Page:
Poverty Simulation Staffers make the workshops happen

Poverty Simulation Staffers Make the Workshops Happen, By Ellie Walburg

Our staffers are important here at Access of West Michigan.

In preparation for an upcoming Poverty Simulation, volunteer staffers Mary, Cindy, Tom and Rhoeda are busy at work compiling participant packets and organizing materials.

The Poverty Simulation is just one of many programs at Access of West Michigan to create solutions to poverty through education and collaboration. The goal in these seminars is to bring awareness of the realities of poverty and to encourage people to get involved.

The “Living on the Edge” poverty simulation provides an opportunity for participants to walk in the shoes of someone living in a low-income environment. The participant must navigate with their “family” how to provide for expenses, make ends meet and be sustainable throughout the event.

As staffers of the events, Tom and Rhoeda have been working with and learning from these simulations. What began as a way to simply get involved with the community has become a meaningful experience of inspiring participants to engage and learn.

Both Tom and Rhoeda, married, retired and living in Muskegon, volunteer to prepare for the simulations by preparing the packages of money and ensuring all participants will have what they need. At the simulation events, Rhoeda loves interacting with the “family members” working hard to stay afloat.

“I like interacting with the participants,” she said, “watching them get into their roles, with their comments, discussions--they’re deep in thought.”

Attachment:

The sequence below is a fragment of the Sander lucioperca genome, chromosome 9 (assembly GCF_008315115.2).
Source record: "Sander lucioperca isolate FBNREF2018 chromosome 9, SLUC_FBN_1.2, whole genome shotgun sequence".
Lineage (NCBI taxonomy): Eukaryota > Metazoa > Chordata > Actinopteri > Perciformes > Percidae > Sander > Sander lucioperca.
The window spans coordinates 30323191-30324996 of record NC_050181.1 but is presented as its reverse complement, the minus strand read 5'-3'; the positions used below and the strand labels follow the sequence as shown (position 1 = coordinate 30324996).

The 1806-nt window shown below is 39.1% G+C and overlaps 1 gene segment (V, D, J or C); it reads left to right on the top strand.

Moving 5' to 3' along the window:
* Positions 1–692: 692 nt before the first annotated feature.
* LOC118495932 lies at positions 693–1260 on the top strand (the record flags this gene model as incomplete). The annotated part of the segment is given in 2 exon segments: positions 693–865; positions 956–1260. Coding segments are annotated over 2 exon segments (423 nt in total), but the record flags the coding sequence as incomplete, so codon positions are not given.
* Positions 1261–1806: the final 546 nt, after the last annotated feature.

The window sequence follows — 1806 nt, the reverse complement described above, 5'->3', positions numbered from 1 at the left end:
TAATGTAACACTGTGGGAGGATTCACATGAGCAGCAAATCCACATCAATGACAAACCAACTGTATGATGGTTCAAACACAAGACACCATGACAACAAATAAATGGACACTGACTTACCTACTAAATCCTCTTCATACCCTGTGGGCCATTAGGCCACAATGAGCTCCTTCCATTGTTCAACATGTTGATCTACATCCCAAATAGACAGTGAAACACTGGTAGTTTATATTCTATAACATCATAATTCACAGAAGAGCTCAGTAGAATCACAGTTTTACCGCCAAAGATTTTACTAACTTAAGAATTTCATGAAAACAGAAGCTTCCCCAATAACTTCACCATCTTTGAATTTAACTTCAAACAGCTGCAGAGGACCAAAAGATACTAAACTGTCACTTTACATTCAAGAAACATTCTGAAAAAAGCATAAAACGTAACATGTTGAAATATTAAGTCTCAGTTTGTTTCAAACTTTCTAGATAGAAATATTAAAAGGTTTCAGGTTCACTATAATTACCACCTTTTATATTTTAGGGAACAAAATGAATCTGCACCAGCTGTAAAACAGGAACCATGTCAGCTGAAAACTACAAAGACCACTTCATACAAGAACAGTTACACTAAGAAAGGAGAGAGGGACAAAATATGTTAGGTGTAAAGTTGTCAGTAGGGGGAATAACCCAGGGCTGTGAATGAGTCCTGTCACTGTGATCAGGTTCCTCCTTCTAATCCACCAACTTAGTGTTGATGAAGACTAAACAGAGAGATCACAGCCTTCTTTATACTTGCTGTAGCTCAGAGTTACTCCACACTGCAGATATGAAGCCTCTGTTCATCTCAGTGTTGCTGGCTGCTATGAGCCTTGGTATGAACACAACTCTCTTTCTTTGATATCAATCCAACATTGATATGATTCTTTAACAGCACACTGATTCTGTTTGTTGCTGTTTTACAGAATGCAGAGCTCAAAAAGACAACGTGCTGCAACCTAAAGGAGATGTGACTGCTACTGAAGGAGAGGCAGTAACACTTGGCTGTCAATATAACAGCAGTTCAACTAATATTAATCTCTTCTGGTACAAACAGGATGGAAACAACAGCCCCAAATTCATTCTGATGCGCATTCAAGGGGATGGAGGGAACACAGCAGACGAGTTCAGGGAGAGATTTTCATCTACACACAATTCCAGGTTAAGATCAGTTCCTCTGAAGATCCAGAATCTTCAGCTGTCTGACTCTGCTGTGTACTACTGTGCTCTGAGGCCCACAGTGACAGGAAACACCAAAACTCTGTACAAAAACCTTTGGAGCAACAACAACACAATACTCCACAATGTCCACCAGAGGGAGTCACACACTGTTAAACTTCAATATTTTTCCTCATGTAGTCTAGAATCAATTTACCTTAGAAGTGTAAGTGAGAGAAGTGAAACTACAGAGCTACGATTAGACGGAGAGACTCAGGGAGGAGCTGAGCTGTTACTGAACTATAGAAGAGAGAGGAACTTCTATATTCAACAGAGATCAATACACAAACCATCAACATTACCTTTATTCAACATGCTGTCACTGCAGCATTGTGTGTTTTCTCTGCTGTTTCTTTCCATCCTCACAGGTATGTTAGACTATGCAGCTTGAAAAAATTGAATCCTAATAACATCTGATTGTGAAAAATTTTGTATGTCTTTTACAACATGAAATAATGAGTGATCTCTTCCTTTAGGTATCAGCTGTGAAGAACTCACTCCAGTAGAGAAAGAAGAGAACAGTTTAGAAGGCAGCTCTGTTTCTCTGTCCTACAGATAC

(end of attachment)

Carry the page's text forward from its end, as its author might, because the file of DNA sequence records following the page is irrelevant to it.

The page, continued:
Tom has also been moved by his experiences of being a part of the simulations. “I heard a participant comment on how she really thought about it when she had to go do the different things, like leaving her child home to go work,” he said. When families are involved, things get personal.

Rhoeda gets excited about these events, because they’re so important. “The way it changes people’s attitudes,” she said. “The way they treat people in poverty can make a big difference.”

Mary and Cindy also volunteer in the preparation for the simulation, and equally appreciate the opportunity to watch people’s attitudes change. “I like to see the interactions with the families,” Mary said. “They cooperate with families, make a community of their own.”

After an afternoon of packing, planning and preparing, the team of volunteers is ready for the upcoming event. For them, it’s not just hours to fill their time, it’s an opportunity to create an awareness of poverty-on a personal level.

And these staffers would know. Some have lived it.


Interested in attending or hosting a poverty simulation at your organization? Please visit http://accessofwestmichigan.org/about-us/poverty-education/ for more information.

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